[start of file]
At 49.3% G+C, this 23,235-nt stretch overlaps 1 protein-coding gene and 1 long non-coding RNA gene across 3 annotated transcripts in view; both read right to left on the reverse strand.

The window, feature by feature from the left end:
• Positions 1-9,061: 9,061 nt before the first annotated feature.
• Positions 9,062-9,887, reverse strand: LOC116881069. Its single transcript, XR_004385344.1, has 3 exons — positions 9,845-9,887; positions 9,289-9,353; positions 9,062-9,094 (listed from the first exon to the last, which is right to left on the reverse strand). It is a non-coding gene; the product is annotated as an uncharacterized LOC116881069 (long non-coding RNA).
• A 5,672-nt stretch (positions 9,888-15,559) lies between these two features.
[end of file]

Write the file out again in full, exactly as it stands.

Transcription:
At 49.3% G+C, this 23,235-nt stretch overlaps 1 protein-coding gene and 1 long non-coding RNA gene across 3 annotated transcripts in view; both read right to left on the reverse strand.

The window, feature by feature from the left end:
• Positions 1-9,061: 9,061 nt before the first annotated feature.
• Positions 9,062-9,887, reverse strand: LOC116881069. Its single transcript, XR_004385344.1, has 3 exons — positions 9,845-9,887; positions 9,289-9,353; positions 9,062-9,094 (listed from the first exon to the last, which is right to left on the reverse strand). It is a non-coding gene; the product is annotated as an uncharacterized LOC116881069 (long non-coding RNA).
• A 5,672-nt stretch (positions 9,888-15,559) lies between these two features.